Serbian food falls into what is referred to as Balkan cuisine, namely made up of countries that are considered southeast to eastern European – think Croatian and Bosnian. Given the crossovers, Serbian shares plenty of cooking characteristics with other Balkan countries, as well as the Greeks, Turkish, and central Europeans, such as Hungarian. The Serbians enjoy all types of meat cooking different ways whether it’s smoked, grounded, or grilled. They also favour using pastry in their cooking whether to make a pita or their version of a crossiant.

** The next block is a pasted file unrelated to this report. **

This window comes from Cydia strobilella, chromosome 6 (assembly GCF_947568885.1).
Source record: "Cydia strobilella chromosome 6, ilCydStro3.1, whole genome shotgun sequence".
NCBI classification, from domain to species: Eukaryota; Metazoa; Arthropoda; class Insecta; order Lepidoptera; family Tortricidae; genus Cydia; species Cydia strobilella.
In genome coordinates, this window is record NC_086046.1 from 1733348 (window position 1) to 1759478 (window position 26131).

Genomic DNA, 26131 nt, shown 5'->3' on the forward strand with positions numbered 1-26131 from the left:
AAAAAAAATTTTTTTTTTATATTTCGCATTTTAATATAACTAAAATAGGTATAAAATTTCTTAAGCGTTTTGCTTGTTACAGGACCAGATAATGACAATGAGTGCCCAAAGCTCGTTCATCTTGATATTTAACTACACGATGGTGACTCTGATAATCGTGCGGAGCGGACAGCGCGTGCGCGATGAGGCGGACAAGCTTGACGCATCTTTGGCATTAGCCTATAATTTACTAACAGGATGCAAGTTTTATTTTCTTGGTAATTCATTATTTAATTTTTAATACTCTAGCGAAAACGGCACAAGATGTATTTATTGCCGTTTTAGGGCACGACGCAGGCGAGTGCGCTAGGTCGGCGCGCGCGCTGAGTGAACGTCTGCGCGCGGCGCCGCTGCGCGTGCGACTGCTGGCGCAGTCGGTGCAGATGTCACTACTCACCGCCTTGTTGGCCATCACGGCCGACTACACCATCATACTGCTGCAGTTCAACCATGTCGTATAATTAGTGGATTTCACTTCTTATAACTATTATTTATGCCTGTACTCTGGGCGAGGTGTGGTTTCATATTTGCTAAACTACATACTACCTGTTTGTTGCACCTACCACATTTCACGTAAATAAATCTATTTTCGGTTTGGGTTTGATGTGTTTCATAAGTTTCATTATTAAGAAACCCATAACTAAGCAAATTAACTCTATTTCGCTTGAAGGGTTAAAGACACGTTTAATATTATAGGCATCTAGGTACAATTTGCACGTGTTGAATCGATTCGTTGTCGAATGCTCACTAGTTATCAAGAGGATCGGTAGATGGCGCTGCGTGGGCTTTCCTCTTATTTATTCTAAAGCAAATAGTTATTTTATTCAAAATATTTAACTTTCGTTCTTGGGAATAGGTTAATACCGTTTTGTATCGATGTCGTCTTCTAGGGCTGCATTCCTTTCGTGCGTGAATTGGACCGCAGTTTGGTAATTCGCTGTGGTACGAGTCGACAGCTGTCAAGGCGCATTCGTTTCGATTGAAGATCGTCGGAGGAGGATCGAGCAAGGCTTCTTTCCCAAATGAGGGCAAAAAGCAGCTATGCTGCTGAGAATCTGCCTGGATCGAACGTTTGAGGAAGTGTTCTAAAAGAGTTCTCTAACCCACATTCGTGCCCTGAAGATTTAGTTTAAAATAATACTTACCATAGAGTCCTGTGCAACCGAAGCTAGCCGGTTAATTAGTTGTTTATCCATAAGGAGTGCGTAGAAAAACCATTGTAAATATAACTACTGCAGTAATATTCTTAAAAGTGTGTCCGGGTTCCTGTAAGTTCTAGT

What to order?
Pljeskavica: Ground beef or pork patty
Cevapi: Grilled minced meat
Sarma: Ground meat mixed with rice before wrapped up in cabbage leaves
Punjene parpike: Capsicum stuffed with beef mince and rice that has been flavoured with paprika
Burek: Traditionally it’s layers of pastry often filled with ground meat and onions, or cheese. But they also can come served as a sweet
Krofne: Serbian doughnuts filled with custards, chocolate, cream, or nothing at all
Palacinke: Crepes that can be served sweet or savoury
Rakija: The Serbian national drink of plum brandy
Where to eat?
Burek and Grill
475a Cabramatta Road
Shop 34/1 Sappho Road
Warwick Farm, Sydney
6/220-238 George Street
Kenny’s at Bonno
610-618 Elizabeth Drive
Bonnyrigg Sports Club
103 George Street
Spicciatevi Cevapi Café
4 Tramway Arcade